Edit & Opinion

Who will lead opposition? 

Politics is for power and goals keeps changing. West Bengal is a recent example to cite. There was a time when Trinamool Congress supremo Mamata Banerjee used to join the Union Cabinet to focus on her goal to become the Chief Minister of West Bengal. Now, the scenario is just the opposite. After she came to power in the West Bengal for the third consecutive time with a thumping majority, her eyes have turned towards Delhi. She now eyes the Prime Minister’s chair.

This is no less than a herculean task for a regional leader like Mamata, whose party’s base is mainly restricted to her own State and she knows it too. Interestingly, this isn’t the first time, Trinamool is trying its luck out of West Bengal. In the past, the party had made attempts in many States such as Tripura, Manipur, Meghalaya, Arunachal Pradesh, Assam, Sikkim, Odisha, Jharkhand, Uttar Pradesh, Delhi, Kerala, Goa, etc. But it was only in Arunachal Pradesh and Manipur, that the party got some electoral success, which, however, it failed to retain in the long run. Presently, the party’s major target is Tripura, the only Bengali majority State, apart from West Bengal.

After the strong Bengali identity-centered campaigning done by Mamata and her Trinamool in the recent State elections, it will be rather difficult for her party to woo the voters in the other States. But there is no mistaking that Mamata has national ambitions on her mind. This despite the fact that she lost to her protégée Suvendu Adhikari in Nandigram and is still not yet an MLA. There are worries winning Bengal for the third time. By projecting herself as a national leader, her strategy is also to prevent a section of Trinamool voters, who voted for Modi in 2019 but for her in 2021 instead, from voting for Modi in 2024.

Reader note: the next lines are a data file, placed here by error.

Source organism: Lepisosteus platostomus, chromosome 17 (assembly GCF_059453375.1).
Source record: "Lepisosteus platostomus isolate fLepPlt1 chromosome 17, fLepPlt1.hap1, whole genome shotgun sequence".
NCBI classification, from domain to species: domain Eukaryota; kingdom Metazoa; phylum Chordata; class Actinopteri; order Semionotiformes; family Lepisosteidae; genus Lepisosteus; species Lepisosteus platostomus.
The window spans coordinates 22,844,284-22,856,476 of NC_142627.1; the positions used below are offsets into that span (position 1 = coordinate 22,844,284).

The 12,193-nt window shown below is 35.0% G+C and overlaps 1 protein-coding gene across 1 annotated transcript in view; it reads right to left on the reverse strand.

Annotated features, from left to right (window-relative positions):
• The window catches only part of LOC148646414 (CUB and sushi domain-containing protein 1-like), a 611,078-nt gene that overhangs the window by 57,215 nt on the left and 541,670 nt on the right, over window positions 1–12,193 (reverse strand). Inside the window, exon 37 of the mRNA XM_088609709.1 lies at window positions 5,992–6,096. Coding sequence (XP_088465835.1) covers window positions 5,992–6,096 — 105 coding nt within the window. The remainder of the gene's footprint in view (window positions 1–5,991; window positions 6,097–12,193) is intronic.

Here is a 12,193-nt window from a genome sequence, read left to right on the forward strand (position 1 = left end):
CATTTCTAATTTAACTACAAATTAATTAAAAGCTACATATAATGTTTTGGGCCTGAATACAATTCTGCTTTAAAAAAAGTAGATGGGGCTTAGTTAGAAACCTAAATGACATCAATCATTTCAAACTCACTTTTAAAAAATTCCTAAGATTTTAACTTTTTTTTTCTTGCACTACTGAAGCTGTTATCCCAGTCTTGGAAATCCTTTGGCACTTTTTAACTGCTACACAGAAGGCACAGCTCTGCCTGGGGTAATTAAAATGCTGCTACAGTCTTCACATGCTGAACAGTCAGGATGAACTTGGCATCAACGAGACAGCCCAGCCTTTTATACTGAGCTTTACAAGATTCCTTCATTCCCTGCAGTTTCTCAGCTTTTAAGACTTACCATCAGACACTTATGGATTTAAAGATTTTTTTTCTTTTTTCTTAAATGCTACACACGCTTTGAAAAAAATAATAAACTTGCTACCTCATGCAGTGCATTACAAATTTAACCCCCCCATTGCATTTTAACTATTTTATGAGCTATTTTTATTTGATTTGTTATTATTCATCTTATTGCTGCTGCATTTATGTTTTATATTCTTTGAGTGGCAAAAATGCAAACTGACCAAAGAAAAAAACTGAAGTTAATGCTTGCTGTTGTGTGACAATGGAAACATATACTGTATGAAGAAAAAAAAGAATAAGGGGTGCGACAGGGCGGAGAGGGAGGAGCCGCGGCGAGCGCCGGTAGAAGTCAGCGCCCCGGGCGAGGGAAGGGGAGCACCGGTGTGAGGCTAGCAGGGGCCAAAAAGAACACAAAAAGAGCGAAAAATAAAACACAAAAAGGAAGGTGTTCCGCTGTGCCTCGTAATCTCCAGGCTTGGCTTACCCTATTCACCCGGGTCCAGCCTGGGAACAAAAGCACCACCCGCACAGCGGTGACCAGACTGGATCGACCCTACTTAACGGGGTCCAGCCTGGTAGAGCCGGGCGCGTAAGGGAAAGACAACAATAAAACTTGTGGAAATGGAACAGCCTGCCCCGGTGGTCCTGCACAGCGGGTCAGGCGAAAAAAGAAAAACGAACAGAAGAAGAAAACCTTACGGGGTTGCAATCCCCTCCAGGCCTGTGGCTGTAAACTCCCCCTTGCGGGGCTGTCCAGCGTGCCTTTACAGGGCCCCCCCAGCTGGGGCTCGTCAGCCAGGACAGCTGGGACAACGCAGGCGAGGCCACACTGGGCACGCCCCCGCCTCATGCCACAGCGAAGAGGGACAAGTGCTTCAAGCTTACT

It is well known now that people vote differently for Assembly and Lok Sabha elections. The 2019 simultaneous Assembly and Lok Sabha elections in Odisha are a glaring example. And that’s perhaps the reason she tried her best this time to deliver her speech for the party’s annual 21st July rally, conducted virtually, in both Hindi and English along with Bengali. The party telecast the rally live in other States such as Gujarat, UP, Delhi, Assam, Tripura, etc.

Besides, days after the event, Mamata, despite not being a Member of Parliament, was elected the parliamentary leader of the party. In her recent Delhi visit, she along with her nephew Abhishek Banerjee, who is now the TMC national General Secretary, met with several key Opposition leaders including Congress President Sonia Gandhi, AAP supremo and Delhi Chief Minister Arvind Kejriwal.

It can be seen, and quite clearly, that Mamata, with the victory against Modi-Amit Shah team is trying all options possible to make herself visible in national politics. Her meeting with Sonia Gandhi is significant as it is an effort from her side to bridge the gap with the Congress, which she left in 1997 to form her own party. Although later Trinamool allied with Congress several times, the alliance simply didn’t last for long. The West Bengal unit of Congress has been a bitter opponent of TMC and contested this year’s Assembly elections, as well as 2016 elections, along with CPM-led Left Front. However, after Trinamool’s victory, even the Bengal unit of Congress too has softened its stand against Mamata. Importantly, Mamata too needs the help of Congress if she has to play a larger role in national politics. Any anti-BJP coalition without Congress will be a weak one, as only BJP and Congress are the two national parties in the country.